It seems like every musician in the last decade has published a memoir or tell-all, or hired a biographer to write their story. Many of them are very good, especially if you’re a fan, and some of them even get turned into award-winning movies.
Here are four autobiographies I’ve enjoyed. None are likely to become movies, but they’re all enjoyable reads and turn over a few rocks in the music world that I hadn’t known about before.
A — What’s Welsh For Zen: The Autobiography of John Cale, by Victor Bockris and John Cale
In all honesty, I picked this up for the beautiful illustrations and design by the legendary artist Dave McKean. It’s just a beautiful book. But I do love the work of John Cale — a founding member of the Velvet Underground — and it’s deconstructed by the man himself here, in ways that are both illuminating and frustrating. Cale makes no bones about telling you how great and unappreciated he is, and he can certainly back most of it up, but he also details what a train wreck he can be, in brutally honest moments about drug abuse and failed relationships. You get his take on it all here: everything from the formation of the Velvet Underground, to his combative relationship with Lou Reed, to producing the debut albums by Patti Smith and The Stooges (among many others).
B — What Does This Button Do?: An Autobiography, by Bruce Dickinson
The lead singer of Iron Maiden is a certified polymath, which means that he is an expert in multiple subjects. Outside of his operatic vocal prowess, Dickinson is an Olympic-caliber fencer and a commercial pilot. He’s written novels, had a successful career as a solo artist, and worked with a brewery to create the recipe for Iron Maiden beers. And on and on. For such an accomplished human, Dickinson comes off as remarkably humble, and his curiosity about the world and how it works is infectious.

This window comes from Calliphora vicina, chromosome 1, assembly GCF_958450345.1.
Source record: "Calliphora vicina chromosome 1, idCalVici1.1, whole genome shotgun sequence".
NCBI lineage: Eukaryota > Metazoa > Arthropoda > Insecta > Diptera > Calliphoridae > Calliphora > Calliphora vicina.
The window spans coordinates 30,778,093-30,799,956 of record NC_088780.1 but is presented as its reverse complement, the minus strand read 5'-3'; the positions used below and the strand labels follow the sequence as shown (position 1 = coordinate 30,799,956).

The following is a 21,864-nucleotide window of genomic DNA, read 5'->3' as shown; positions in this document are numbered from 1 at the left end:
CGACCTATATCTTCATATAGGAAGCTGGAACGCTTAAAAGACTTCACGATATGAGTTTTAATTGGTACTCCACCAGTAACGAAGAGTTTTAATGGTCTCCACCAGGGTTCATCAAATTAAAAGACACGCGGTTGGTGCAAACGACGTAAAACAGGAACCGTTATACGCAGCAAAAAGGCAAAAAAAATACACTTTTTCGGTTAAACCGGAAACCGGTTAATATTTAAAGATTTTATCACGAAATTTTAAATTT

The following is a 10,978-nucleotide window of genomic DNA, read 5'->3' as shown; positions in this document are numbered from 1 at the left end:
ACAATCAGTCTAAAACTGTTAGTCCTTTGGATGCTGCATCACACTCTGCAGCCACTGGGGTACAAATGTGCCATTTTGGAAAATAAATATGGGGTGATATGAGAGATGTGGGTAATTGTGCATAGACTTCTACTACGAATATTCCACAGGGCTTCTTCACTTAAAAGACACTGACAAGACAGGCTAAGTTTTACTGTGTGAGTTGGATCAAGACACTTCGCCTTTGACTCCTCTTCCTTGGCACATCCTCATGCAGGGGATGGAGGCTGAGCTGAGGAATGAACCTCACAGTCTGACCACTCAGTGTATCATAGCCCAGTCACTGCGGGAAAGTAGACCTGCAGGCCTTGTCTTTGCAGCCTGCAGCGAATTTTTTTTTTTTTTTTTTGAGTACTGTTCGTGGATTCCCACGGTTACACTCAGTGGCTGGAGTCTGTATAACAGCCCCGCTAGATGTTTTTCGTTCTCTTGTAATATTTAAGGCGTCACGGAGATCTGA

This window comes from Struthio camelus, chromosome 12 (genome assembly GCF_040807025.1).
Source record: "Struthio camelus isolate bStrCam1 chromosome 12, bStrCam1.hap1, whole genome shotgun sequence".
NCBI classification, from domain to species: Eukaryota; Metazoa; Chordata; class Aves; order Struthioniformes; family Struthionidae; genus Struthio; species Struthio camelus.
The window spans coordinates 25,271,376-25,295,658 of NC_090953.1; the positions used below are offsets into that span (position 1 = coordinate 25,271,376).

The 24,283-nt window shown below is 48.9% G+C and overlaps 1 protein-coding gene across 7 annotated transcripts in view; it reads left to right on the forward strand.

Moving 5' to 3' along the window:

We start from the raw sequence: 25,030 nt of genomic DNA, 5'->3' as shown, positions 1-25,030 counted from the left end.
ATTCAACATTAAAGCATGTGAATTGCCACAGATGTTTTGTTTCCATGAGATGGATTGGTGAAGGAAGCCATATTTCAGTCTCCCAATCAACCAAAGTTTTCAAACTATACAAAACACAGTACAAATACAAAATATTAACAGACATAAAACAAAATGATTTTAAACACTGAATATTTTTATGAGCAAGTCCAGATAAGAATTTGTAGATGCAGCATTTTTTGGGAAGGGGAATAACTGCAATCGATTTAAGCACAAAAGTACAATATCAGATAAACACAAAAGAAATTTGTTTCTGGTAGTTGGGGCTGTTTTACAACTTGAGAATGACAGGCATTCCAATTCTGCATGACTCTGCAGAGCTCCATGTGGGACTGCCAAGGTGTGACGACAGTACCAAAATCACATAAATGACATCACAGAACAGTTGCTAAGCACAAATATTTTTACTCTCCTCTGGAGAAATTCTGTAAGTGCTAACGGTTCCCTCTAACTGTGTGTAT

C — Girl In A Band, by Kim Gordon
Primarily known as the bassist/guitarist/singer of Sonic Youth, Kim Gordon has also had a successful solo career in music, along with being an accomplished artist and fashion maven. In her memoir, Gordon tells her story with an easy voice, and never misses an opportunity to namedrop. She goes relatively easy on her ex-husband, Thurston Moore, who concealed an affair from her that eventually blew up into a very public divorce, but is less magnanimous toward another former bandmate, Lee Ranaldo. It’s a fascinating read from the perspective of one of the first women of indie rock, who struggled with acceptance and eventually found her place as a single mother in a world not accustomed to such things.
Super producer and futurist thinker Brian Eno kept a diary for a year, and then published it, with over a hundred pages of other writings he did throughout that year (magazine and newspaper articles, and other contributions). It’s sort of like getting to hang out with Eno for a year, which turns out to be a lot like you’d expect. Eno works constantly, throws himself into music and art at every turn, and is constantly frustrated with himself. His friends list is daunting; he abbreviates people like David Bowie to just “DB,” he shows up so much, while getting invitations from Bono and his wife to spend New Year’s Eve together in Sarajevo. Eno makes no bones about living like a rock star, but he just may be the most thoughtful of them all.